“There is no question we are in an era of people asking, ‘Is the Robocalypse upon us?’” David Autor, a professor of economics at the Massachusetts Institute of Technology, told an audience on Tuesday that included Mario Draghi, the president of the European Central Bank, James Bullard, president of the Federal Reserve Bank of St. Louis, and dozens of other top central bankers and economists.

The discussion occurred as economists were more optimistic than they had been for a decade about growth. Mr. Draghi used the occasion to signal that the European Central Bank is edging closer to the day when it will begin paring measures intended to keep interest rates very low and bolster the economy.

“All the signs now point to a strengthening and broadening recovery in the euro area,” Mr. Draghi said. His comments pushed the euro to almost its highest level in a year, though it later gave up some of the gains.

But along with the optimism is a fear that the economic expansion might bypass large swaths of the population, in part because a growing number of jobs could be replaced by computers capable of learning — artificial intelligence.

Policy makers and economists conceded that they have not paid enough attention to how much technology has hurt the earning power of some segments of society, or planned to address the concerns of those who have lost out. That has, in part, nourished the political populism that contributed to Britain’s vote a year ago to leave the European Union, and the election of President Trump.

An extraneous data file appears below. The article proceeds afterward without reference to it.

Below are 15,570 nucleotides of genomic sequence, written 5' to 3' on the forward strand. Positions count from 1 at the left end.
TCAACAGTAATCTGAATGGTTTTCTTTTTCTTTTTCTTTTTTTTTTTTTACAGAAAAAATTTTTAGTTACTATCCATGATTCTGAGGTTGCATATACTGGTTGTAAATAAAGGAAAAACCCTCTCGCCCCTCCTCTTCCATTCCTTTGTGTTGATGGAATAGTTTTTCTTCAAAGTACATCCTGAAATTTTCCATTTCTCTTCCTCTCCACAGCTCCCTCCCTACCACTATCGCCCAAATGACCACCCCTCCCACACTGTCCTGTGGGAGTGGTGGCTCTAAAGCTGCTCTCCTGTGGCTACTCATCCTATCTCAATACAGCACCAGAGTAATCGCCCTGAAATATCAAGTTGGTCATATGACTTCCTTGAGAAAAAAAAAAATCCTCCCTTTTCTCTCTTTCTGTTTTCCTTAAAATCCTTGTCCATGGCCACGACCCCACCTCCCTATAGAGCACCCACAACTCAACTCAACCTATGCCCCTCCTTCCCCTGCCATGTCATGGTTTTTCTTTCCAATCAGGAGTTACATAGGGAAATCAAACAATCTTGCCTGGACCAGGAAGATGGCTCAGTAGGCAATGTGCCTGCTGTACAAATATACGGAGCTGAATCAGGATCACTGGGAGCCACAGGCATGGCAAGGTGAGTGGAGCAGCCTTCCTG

“Generally speaking, economic growth is a good thing,” Ben S. Bernanke, former chairman of the Federal Reserve, said at the forum. “But, as recent political developments have brought home, growth is not always enough.”

In the past, technical advances caused temporary disruptions but ultimately improved living standards, creating new categories of employment along the way. Farm machinery displaced farmworkers but eventually they found better paying jobs, and today their great-grandchildren may design video games.

But artificial intelligence threatens broad categories of jobs previously seen as safe from automation, such as legal assistants, corporate auditors and investment managers. Large groups of people could become obsolete, suffering the same fate as plow horses after the invention of the tractor.

Read the entire article here.

Behind Trump’s Climate Policy Change? Oil Lobbyists and GOP Lackeys

The data is self-evident. Conservative politicians in the GOP don’t believe the science of climate change because they take the most money from oil and energy lobbyists. Notice they hedged their bets by donating significant amounts to Hillary Clinton’s presidential campaign?

However, Clinton would almost certainly have upheld the climate accord, since she helped pave the way for an international consensus of countries to reduce their carbon emissions during her tenure as Secretary of State.

Top 20 recipients of oil and energy money from lobbyists and industry executives. This is why Trump and the GOP do not support common sense climate legislation and oppose environmental protections for American citizens and future generations.